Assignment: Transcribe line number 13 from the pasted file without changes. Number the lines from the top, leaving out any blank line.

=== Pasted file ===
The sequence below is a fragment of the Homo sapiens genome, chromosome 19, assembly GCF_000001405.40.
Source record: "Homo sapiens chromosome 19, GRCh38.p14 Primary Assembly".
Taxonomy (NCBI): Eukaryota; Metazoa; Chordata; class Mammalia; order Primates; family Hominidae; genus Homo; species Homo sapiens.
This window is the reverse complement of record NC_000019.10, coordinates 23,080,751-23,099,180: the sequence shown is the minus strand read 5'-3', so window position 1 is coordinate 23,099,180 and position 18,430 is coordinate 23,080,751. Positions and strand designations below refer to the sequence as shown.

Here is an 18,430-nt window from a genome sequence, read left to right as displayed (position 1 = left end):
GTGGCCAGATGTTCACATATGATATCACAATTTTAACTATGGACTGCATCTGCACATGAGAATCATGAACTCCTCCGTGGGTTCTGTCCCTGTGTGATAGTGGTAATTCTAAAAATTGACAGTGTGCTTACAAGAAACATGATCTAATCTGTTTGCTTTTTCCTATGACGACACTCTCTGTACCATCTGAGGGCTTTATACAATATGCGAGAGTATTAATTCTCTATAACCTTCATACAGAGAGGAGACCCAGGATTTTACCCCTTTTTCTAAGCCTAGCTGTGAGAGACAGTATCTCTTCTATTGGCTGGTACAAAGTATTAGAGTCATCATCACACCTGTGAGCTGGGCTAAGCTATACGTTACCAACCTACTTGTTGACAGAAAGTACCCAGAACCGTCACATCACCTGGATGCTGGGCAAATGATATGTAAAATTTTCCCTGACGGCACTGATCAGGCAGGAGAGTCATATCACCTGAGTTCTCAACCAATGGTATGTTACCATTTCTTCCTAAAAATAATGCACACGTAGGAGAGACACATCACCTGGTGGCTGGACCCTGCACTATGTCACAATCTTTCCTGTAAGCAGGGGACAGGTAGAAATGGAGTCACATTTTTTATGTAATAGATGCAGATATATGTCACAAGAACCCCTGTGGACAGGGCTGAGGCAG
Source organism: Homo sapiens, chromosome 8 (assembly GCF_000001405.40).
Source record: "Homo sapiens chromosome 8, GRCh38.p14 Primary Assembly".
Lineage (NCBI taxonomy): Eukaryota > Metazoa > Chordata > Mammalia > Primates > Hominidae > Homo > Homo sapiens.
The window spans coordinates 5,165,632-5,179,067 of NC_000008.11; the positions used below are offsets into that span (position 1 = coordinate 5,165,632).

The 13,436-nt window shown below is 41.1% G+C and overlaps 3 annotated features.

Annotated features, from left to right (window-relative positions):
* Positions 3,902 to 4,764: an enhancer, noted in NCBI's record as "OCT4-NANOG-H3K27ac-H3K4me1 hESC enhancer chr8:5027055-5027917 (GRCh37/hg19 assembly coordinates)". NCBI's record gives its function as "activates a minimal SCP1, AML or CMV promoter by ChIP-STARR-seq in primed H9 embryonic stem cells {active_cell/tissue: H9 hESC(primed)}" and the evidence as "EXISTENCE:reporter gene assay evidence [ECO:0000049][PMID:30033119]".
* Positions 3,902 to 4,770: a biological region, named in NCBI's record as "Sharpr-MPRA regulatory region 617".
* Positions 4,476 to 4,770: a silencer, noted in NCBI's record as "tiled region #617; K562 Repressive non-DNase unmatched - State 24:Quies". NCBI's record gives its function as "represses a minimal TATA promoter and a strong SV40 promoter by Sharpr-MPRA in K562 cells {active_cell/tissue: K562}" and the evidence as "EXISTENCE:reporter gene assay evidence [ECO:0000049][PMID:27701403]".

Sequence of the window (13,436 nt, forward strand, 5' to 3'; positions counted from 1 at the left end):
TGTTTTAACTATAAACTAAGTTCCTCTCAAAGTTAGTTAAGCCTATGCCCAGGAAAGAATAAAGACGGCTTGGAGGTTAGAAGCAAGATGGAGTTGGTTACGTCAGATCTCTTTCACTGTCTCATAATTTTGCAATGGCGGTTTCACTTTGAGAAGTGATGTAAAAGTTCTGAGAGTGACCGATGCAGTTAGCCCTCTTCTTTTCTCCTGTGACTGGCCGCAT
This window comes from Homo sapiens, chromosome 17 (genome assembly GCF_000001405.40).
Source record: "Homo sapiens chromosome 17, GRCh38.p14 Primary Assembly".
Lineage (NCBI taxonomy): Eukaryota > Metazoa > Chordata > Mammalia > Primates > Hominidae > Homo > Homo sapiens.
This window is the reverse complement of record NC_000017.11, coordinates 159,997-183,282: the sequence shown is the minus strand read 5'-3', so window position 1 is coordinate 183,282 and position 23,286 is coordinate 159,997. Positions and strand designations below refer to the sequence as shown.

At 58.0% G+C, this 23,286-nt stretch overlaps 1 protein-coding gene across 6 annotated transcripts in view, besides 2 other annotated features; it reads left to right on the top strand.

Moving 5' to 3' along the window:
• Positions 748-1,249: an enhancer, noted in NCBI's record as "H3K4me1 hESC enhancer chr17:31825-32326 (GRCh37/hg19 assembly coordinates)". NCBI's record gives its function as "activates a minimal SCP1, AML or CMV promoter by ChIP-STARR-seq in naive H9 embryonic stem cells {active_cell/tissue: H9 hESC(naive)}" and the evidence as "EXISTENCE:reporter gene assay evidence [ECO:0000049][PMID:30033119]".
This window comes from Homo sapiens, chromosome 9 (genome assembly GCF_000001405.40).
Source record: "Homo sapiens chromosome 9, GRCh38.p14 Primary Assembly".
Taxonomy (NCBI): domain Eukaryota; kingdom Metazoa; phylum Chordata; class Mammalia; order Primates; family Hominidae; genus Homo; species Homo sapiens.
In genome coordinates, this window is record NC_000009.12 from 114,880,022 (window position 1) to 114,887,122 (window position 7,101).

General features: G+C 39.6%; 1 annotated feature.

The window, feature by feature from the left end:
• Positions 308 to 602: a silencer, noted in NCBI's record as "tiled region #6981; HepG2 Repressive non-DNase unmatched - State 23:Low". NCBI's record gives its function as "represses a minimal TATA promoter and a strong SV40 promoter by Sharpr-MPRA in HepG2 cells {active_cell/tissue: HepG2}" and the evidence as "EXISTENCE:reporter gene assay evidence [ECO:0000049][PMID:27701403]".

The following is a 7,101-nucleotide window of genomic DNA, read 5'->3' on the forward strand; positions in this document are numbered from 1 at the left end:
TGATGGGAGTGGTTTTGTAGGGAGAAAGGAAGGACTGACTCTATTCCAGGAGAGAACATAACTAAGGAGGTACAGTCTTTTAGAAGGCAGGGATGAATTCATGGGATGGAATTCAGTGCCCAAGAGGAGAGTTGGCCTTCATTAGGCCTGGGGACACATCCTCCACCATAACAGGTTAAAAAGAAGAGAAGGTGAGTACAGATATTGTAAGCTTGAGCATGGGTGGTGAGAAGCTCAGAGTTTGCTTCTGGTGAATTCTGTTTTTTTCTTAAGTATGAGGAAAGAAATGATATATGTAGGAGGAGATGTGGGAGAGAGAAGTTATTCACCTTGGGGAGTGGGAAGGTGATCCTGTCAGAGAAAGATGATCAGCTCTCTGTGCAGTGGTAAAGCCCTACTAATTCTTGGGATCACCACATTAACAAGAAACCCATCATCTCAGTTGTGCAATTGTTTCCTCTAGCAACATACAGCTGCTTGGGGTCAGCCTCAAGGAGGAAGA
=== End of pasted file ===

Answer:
* Positions 3,902 to 4,764: an enhancer, noted in NCBI's record as "OCT4-NANOG-H3K27ac-H3K4me1 hESC enhancer chr8:5027055-5027917 (GRCh37/hg19 assembly coordinates)". NCBI's record gives its function as "activates a minimal SCP1, AML or CMV promoter by ChIP-STARR-seq in primed H9 embryonic stem cells {active_cell/tissue: H9 hESC(primed)}" and the evidence as "EXISTENCE:reporter gene assay evidence [ECO:0000049][PMID:30033119]".